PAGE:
It was not completely a new story, but the venue mattered.
Last week and on the side meetings of the World Economic Forum (WEF) in Durban, South Africa, the German giant Siemens announced that it has signed a memorandum of understanding to work closely with Sudan and Uganda in areas of power supply, healthcare, industry and transportation.
The WEF meeting in Durban, is an offshoot of the mother one held annually in Davos, Switzerland, where some 2500 participants from all over the world descend to meet and mingle with politicians, businessmen, media, bankers, NGO figures and so on in an informal gathering. Sudan was never a participant in such meetings whether in the main one in Davos, or the regional ones in South Africa and Jordan.
In fact and for years, whenever Sudan is mentioned it was in a negative way whether in one of the UN agencies or the African Union because of its ongoing crises.
But here in Durban and through Siemens press release the tone has changed and is signaling to a positive development in the form of a partnership with one of the leading world companies.
It was a ground breaking event last December, when Siemens announced that it was supplying Sudan with five gas turbines to its thermal generating company and that the project would be completed by the end of this year.
That was a significant step at the time Sudan was reeling under US sanctions. Businesses and bankers were over complying with US sanction regulations to avoid being penalized for doing any business with Sudan. But the Germans seem to be believing into a different approach: constructive engagement, instead of boycott. And they prove to be right. The Siemens move came six weeks ahead of US President Barak Obama's decision to ease sanctions on Sudan in a partial and temporary way for a six-month test period.
The step by Siemens was quite a shift. It was one of the western companies, who had concluded more than $20 million contracts with then Sudan's nascent oil industry, but given the flare-up of the civil war in south Sudan that was followed with violence in Darfur, many NGOs and activists have joined hands to launch a divestment campaign targeting western companies working in Sudan to leave the country as a way of exerting pressure on Khartoum. Siemens was one of those companies who pulled out and stopped doing any business in Sudan for more than a decade.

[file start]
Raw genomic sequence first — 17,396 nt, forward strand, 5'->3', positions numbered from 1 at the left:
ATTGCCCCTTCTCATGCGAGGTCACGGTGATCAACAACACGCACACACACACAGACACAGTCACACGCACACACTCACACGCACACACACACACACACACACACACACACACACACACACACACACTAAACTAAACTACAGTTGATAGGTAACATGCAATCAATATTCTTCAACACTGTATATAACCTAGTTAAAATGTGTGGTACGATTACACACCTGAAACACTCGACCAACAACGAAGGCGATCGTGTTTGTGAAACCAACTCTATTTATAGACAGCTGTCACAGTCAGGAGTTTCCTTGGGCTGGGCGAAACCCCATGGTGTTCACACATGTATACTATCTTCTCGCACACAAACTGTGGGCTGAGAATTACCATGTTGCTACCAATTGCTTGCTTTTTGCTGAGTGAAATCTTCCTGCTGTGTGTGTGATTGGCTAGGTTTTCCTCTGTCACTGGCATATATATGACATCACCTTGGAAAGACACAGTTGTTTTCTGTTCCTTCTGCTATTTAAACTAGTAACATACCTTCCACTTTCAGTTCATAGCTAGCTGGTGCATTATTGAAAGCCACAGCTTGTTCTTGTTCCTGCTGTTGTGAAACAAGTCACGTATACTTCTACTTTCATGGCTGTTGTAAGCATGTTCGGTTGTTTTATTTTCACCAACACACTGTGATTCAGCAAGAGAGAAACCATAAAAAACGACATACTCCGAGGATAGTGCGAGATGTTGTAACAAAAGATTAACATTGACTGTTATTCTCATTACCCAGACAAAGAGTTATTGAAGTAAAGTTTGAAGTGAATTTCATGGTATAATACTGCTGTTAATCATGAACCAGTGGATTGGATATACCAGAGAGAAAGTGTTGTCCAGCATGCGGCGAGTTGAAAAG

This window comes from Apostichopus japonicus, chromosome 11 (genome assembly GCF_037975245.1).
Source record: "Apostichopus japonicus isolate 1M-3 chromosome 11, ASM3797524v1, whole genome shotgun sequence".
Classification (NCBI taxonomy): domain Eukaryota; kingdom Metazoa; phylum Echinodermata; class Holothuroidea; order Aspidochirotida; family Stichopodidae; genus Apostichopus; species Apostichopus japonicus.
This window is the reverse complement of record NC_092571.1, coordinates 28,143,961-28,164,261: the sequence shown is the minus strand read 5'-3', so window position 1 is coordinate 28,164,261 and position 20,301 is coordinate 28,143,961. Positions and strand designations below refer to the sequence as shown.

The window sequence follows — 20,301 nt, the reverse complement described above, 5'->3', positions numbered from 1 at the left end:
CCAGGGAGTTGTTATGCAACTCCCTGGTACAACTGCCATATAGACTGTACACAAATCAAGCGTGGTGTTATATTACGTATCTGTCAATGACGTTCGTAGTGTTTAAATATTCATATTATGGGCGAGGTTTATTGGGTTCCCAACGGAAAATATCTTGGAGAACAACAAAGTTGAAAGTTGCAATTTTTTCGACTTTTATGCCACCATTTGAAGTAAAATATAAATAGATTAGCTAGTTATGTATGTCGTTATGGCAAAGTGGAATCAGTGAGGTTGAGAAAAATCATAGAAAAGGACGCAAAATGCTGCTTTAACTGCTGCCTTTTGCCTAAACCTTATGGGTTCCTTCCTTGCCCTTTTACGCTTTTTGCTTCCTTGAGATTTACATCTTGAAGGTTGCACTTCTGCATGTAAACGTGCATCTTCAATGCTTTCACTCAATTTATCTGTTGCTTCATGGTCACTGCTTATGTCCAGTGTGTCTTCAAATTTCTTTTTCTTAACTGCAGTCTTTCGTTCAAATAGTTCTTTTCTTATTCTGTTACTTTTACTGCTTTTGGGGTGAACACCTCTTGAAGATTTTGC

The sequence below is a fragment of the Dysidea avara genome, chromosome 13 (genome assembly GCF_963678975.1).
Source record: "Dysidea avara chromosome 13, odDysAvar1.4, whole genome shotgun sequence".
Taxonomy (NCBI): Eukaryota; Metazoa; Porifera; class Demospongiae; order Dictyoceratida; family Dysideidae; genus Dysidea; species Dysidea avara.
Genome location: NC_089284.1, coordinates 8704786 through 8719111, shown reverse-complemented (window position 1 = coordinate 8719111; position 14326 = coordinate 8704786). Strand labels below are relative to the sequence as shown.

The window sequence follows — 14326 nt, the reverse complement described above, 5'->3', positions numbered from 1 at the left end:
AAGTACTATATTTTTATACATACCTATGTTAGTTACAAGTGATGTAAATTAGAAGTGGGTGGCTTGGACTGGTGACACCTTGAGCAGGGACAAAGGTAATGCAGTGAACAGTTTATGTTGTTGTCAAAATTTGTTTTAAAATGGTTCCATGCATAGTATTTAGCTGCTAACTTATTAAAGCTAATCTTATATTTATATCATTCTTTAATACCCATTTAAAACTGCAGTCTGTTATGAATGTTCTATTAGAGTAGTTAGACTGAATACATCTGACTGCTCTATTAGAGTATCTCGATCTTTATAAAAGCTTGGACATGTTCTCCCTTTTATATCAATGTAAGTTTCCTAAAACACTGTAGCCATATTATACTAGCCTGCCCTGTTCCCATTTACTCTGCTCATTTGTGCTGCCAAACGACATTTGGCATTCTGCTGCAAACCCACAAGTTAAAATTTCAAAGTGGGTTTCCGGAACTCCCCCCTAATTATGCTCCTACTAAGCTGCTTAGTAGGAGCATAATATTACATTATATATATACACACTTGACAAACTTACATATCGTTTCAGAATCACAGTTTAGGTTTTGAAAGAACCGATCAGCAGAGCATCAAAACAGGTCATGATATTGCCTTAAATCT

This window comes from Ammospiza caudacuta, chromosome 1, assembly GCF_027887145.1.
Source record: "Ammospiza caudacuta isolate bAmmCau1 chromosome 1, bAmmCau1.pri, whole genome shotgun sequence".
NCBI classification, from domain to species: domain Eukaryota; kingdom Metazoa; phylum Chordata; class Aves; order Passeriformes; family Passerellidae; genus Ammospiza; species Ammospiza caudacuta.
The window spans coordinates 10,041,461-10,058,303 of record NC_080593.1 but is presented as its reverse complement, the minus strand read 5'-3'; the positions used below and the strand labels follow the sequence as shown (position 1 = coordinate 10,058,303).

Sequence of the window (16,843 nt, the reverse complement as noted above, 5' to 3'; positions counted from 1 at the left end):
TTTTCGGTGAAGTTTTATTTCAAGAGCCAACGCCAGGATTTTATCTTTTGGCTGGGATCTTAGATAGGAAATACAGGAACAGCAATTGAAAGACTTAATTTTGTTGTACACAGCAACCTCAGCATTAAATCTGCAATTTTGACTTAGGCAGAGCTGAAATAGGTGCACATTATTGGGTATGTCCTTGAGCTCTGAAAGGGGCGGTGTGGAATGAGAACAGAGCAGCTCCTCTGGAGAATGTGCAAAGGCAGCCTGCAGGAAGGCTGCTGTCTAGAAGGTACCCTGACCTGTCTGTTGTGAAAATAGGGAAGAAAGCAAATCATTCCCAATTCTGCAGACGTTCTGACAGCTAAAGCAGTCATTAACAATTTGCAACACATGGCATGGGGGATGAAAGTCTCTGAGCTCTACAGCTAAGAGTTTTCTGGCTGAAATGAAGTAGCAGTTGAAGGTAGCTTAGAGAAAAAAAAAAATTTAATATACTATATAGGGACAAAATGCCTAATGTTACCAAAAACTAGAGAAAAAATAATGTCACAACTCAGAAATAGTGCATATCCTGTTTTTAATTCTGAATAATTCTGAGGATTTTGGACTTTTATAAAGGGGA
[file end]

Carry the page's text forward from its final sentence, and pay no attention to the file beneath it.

If the move then was interpreted as yielding under the public pressure of NGOs and activists, the return to do business with Sudan is a signal that such pressure is not as a strong or effective as it used to be. And more important imposing sanctions and divestment is not the best way to make positive changes in country's behavior.
A multi-national company like Siemens with strong track record of expertise and more than 150 years of operating traditions in Africa could really add value to Sudan's attempt to break out of the cell of sanctions and poor foreign relations. When the forthcoming MOU with the Gulf countries is added, this will represent the best chance so far for the country to make a breakthrough and put a firm foot on the way to socio-economic development that can be the base for the much missing political stability.
However, more depends on Sudan putting its own house in order to utilize this opportunity. First and foremost is the political environment that allows for transparency, the rule of law, checks and balances and before that reaching out for some settlement to address grievances in the regions that allow for looking for solutions through ballots, not bullets.
In fact Sudan's inability to utilize its abundant natural resources can only be matched with its inability to draw the valuable lessons from its rich political experience and build on it.
Politics provide the framework and environment for business to operate where there is a lot that needs to be done from raising the efficiency of the state employees, to providing timely and accurate statistics and work along a plan to improve the World Bank scale of doing business in Sudan from its current low ranking of 168.
The Siemens announcement should be regarded as an opening or a message that needs a well-tailored effort to translate it into tangible programs and results that can pave the road of Sudan towards development, prosperity and political stability.